ANC ‘chief culprit in voter intimidation’

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Independent Newspapers

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Johannesburg -

The ANC is the chief transgressor when it comes to perpetrating acts of intimidation against members and supporters of opposition political parties in the run-up to the May elections, a study has found.

The report, by independent researcher David Bruce and Mohamed Motala, the executive director of the Community Agency for Social Enquiry, which commissioned the report, painted a grim picture of politicians acting with impunity by manipulating voters and the electoral process to maintain their dominance.

“During the research process it emerged that competition for votes involved not only intimidation, but also other forms of manipulation of the voters and the electoral process. It overwhelmingly pointed to the ANC as the primary source of intimidation in South Africa,” the report reads.

The 102-page report, titled “Just singing and dancing? Intimidation and the manipulation of voters and the electoral process in the build-up to the 2014 elections”, is based on interviews between August and November last year with representatives of nine political parties.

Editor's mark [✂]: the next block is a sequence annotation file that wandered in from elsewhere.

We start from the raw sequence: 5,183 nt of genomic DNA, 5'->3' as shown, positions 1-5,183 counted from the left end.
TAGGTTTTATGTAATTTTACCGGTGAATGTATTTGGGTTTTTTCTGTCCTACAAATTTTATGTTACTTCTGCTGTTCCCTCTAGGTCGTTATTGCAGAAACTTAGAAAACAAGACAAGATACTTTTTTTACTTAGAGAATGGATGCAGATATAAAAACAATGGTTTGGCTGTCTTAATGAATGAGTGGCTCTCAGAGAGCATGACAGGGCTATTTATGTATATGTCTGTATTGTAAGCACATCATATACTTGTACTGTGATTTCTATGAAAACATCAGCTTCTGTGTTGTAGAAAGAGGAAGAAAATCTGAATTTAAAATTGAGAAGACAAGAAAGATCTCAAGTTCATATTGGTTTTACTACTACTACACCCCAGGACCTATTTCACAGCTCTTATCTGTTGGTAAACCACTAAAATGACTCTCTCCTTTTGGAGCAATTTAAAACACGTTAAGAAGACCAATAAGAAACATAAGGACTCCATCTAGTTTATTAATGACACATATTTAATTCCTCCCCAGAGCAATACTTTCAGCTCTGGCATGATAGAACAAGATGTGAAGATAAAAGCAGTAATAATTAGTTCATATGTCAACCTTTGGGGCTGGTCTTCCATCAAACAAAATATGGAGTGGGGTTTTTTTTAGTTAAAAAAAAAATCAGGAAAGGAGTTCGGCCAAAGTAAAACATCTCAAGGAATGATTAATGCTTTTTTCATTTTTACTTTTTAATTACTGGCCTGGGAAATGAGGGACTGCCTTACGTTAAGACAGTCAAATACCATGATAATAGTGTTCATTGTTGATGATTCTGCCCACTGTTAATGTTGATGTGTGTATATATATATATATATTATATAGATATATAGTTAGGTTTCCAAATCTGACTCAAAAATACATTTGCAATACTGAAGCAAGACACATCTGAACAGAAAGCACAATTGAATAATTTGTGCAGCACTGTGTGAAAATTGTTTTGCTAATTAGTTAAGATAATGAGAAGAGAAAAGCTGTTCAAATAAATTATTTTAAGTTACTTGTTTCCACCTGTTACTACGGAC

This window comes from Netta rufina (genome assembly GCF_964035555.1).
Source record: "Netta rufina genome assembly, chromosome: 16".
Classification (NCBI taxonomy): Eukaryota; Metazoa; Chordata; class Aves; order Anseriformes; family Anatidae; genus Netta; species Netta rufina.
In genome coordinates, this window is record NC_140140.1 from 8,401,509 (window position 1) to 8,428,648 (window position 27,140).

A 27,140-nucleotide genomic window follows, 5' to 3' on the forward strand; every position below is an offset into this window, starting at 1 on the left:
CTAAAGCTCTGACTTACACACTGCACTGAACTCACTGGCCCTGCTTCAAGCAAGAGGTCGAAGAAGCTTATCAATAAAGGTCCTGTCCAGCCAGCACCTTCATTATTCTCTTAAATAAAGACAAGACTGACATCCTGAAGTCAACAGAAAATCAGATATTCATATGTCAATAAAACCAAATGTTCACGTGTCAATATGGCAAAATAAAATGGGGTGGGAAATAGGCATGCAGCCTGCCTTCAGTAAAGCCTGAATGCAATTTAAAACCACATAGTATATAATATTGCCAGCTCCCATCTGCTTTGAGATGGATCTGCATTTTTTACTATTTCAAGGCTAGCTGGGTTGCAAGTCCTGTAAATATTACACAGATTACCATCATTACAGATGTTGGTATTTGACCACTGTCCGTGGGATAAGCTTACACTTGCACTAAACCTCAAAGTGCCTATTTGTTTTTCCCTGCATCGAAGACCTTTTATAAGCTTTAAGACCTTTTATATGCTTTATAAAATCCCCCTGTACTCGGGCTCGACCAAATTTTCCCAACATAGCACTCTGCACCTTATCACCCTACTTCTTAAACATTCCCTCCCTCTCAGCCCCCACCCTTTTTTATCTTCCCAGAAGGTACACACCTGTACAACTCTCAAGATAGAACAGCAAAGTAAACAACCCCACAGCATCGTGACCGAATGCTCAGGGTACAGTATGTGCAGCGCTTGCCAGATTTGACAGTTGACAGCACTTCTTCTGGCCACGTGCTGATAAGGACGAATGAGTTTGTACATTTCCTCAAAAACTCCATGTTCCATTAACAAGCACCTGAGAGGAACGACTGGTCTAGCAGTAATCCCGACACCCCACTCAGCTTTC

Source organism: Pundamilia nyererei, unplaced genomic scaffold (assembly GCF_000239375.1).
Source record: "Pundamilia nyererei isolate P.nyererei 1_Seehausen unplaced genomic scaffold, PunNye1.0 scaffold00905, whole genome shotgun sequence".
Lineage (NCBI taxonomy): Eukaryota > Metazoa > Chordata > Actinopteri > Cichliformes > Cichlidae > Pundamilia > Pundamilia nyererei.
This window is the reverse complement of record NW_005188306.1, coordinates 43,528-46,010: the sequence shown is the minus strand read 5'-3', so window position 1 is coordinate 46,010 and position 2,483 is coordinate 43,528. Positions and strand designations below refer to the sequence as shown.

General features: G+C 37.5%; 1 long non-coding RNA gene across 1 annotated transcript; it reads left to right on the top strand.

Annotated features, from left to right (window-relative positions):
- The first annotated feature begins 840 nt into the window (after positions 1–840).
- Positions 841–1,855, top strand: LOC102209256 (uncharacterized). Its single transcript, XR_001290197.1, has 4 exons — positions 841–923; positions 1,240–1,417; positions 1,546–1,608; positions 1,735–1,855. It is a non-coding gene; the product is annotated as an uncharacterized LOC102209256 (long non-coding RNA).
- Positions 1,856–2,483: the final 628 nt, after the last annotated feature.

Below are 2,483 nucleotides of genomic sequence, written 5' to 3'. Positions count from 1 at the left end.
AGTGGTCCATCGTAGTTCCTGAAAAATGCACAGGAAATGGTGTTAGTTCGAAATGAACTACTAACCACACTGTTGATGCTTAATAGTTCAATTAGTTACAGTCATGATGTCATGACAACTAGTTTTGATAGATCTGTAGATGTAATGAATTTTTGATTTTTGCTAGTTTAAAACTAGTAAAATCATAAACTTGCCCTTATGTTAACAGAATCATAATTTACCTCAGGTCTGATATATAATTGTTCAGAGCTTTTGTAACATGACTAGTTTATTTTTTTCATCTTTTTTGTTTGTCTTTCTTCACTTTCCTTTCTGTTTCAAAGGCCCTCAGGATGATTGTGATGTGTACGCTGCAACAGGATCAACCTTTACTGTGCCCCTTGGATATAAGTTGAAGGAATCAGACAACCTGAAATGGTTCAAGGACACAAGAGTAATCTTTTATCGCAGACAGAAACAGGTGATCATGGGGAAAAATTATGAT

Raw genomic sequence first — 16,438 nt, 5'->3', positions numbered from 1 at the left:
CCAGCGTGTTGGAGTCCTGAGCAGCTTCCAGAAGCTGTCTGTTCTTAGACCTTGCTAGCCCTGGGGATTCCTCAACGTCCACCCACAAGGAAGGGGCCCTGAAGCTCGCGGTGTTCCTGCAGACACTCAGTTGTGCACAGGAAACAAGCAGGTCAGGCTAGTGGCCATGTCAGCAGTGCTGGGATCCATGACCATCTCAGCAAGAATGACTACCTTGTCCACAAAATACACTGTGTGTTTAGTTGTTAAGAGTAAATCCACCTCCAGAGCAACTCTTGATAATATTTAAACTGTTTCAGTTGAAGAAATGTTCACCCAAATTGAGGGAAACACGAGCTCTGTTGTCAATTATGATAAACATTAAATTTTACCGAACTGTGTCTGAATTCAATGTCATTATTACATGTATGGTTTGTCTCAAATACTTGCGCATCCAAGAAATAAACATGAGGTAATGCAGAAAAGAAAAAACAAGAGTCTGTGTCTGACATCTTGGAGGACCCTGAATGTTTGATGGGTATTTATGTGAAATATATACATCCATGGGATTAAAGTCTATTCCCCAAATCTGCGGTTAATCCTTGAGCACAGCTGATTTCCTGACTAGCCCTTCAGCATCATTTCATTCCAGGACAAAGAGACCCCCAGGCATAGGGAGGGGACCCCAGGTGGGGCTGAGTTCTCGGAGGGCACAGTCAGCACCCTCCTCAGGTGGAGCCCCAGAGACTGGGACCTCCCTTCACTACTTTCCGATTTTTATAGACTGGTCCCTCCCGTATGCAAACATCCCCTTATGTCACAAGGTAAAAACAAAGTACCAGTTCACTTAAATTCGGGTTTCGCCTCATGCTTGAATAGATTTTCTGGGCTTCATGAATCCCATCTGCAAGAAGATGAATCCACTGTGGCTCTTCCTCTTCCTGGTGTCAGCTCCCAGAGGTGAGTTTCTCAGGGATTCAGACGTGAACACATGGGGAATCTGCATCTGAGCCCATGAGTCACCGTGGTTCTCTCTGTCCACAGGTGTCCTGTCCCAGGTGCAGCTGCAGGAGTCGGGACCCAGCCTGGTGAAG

”The primary ways in which political intimidation is practised… is through manipulating people, using misinformation and threats regarding pensions and grants, interfering with access to meeting facilities, assaults and threats of physical harm.

“(It also involves) pushing people associated with rival political parties through the denial of jobs, contracts, (municipal) services and developmental opportunities.”

The Star reported on Wednesday that KwaZulu-Natal Agriculture MEC Meshack Radebe had said those who received social welfare grants, but voted for opposition political parties, were stealing from the government.

 

In January, there were vote-rigging allegations made against the ANC in Tlokwe, North West, after eight independent candidates filed court papers challenging the legitimacy of the by-elections.

 

In parallel with this, political intimidation and vote-rigging included the targeted use of government resources to promote parties immediately before the elections, the report noted.

In August last year, Social Development Minister Bathabile Dlamini sparked controversy when she distributed food parcels and blankets to people in Tlokwe’s ward 9.

The Star


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